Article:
But among the small growers there is also much to choose from.  You just need to be informed about what you’re doing, and, as I say, when in doubt, look at the back label.  

I’ll return to the names of some growers that I trust and admire in a minute, but first a word or two about vintages.  Two Thousand Fifteen was a first-rate vintage in reds and whites throughout Burgundy.  And it was that rara avis, a large vintage that was also a great vintage.  Just what the trade needed at the time.  The ’16 and ’17 vintages got somewhat lost in train of the ‘15s.  These should not be dismissed, especially on the white side, for these have nice acidity and aren’t “hot vintages.”  I’ve also had any number of ’16 and, especially, ’17 Beaujolais crus that I admired.  The former have the advantage of being charming and not overwhelmed by overripe fruit, while the latter have acidity, “cut” and purity.  The ‘18s and ‘19s are more marked by the heat of the vintage and are, in general, less interesting on the white side of things.  There are lots of good reds—just so long as they’re not overwhelmed with hot, ripe fruit.  Fifteen percent alcohol was not unusual in either vintage—or in 2020, at least among the reds.  But it’s also the Two Thousand Twenty vintage where the whites really take off, for they are decidedly less overripe and more acidic and thus taste fresher and keener than many 2020 reds.

The 2020s are just coming on into the American pipeline, so most of what you see in retail wine stores today is 2018 and 2019, red and white.  For value, I’m really keen on the basic Bourgogne Blancs from Domaine Alain Chavy in Puligny and the young M. Pernot of Domaine Pernot-Bélicard in Meursault.  They both come from famous Puligny-based families.  (The latter is the grandson of the great Paul Pernot, with whom he also works.)  I particularly liked the Pernot-Bélicard ’17, which has just enough extra acidity (the vintage talking there) to make it shine.  That said, I’ve tasted—and bought—the ‘18s and ‘19s from both Chavy and Pernot-Bélicard and gotten great pleasure from them.  They’re all $25 or so per bottle wines.  Great value.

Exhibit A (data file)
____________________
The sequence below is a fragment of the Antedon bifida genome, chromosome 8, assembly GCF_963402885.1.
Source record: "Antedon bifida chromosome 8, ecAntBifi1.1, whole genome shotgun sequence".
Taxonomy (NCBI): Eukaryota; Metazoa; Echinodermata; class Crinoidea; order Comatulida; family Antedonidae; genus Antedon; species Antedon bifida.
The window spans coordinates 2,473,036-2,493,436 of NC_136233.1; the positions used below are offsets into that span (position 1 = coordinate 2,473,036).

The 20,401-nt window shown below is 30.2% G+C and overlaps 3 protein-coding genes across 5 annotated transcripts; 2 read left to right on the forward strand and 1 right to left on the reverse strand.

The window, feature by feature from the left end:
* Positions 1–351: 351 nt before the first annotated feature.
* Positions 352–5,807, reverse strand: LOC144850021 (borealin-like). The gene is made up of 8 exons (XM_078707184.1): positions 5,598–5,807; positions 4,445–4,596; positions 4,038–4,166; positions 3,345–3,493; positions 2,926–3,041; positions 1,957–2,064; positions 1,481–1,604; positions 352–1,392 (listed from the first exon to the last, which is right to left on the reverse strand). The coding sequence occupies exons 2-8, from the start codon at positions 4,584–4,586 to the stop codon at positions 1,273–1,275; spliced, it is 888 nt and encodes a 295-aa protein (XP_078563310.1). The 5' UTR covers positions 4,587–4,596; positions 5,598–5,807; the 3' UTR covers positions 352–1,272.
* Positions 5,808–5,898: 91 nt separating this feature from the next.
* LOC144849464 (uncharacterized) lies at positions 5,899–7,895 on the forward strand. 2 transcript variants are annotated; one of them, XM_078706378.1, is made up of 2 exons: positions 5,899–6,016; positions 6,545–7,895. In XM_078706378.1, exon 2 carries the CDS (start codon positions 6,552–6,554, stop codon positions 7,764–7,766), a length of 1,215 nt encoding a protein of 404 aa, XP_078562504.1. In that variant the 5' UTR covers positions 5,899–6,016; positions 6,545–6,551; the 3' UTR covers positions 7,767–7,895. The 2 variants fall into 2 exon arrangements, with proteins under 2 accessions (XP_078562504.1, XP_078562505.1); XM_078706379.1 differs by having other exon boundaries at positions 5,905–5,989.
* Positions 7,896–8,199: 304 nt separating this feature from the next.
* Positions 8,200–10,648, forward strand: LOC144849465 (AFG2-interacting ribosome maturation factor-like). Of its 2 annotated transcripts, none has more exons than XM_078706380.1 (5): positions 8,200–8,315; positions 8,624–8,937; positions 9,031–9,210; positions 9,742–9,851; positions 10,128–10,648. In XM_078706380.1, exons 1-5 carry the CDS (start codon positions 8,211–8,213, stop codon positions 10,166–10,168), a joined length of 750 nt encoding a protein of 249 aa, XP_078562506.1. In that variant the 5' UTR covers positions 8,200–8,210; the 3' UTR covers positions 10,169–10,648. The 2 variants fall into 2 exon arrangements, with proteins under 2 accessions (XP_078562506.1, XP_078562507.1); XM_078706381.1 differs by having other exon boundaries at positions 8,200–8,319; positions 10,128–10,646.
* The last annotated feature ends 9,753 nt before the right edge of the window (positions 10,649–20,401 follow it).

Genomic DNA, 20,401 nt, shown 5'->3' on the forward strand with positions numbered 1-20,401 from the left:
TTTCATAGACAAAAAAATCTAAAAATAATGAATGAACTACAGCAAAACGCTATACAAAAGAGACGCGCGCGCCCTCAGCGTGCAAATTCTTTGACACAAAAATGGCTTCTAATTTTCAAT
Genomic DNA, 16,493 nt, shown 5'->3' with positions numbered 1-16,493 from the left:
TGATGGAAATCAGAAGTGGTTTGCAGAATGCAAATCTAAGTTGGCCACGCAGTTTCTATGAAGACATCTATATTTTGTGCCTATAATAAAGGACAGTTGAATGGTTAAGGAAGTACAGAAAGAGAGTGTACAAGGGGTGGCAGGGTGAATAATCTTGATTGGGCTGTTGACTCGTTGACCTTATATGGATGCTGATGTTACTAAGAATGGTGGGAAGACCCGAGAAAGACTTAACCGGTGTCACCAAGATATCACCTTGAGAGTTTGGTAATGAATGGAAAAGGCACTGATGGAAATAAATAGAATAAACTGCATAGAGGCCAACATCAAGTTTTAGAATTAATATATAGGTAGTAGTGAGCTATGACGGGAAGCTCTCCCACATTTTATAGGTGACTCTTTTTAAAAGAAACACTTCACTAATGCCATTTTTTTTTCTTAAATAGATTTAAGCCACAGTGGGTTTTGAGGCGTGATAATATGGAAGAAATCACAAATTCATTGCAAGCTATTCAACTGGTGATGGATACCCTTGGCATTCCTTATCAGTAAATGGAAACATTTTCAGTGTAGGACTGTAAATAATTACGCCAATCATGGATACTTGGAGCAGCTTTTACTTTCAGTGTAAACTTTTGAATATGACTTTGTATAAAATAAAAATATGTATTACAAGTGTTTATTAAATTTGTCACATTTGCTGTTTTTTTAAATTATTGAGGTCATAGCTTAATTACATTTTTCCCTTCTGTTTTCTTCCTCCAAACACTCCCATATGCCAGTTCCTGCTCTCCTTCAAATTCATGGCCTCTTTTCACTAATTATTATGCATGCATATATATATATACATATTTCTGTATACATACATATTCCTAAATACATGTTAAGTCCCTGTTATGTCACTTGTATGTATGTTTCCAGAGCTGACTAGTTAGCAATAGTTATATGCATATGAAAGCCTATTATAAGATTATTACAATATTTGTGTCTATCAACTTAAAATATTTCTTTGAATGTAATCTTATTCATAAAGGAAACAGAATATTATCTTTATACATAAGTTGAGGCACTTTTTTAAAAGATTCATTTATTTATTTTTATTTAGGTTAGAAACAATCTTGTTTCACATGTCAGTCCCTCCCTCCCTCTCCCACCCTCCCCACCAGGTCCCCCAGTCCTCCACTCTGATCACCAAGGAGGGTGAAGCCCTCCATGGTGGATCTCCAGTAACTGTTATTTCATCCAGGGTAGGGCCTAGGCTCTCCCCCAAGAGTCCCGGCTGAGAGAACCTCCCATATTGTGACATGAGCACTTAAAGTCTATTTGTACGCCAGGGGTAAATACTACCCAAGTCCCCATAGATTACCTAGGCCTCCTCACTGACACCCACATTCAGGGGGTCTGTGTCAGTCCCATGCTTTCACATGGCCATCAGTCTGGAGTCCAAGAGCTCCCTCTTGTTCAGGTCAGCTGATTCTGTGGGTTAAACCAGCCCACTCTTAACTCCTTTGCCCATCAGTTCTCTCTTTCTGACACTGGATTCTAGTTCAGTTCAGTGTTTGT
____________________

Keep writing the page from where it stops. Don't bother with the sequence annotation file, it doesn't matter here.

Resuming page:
On the Chablis front, I’ve had good basics from Domaines Barat, Jolly, Daniel Dampt, and Gilbert Picq, whose ’19 Chablis “Dessus La Carrière” I especially liked.  (I confess:  My old friend Eric Asimov of the New York Times did too—I followed his recommendation in this case—with pleasure.)  The Picq wine will cost you $28-$30, but it’s worth it.  But to be fair, there are just so many good, often undiscovered, small growers in Chablis that I consider it a treasure trove for serious bargain hunters.  And, of course, the Co-Op (“La Chablisienne”) is famous for its high value wines.  

But Beaujolais is today a treasure trove of bargains as well.  The famous Château des Jacques’ prices have edged up—especially for their individual vineyard wines (Think $40+ a bottle)—but the basic sells for around $30.  I loved the ’17.  Equally, the ’17 Fleurie “Les Moriers” from Domaine Chignard absolutely thrilled.  And so, truly, did the ’15 from Madame Nicolle Chanrion’s always wonderful “Domaine de la Vôute des Crozes” from Côte-de-Brouilly.  

Re-reading what I’ve written here reminds me again that there is just so much love to be shared tasting and enjoying these great value wines…from Burgundy!

I will return to the subject in my next column.  


Read more wine columns:    John Anderson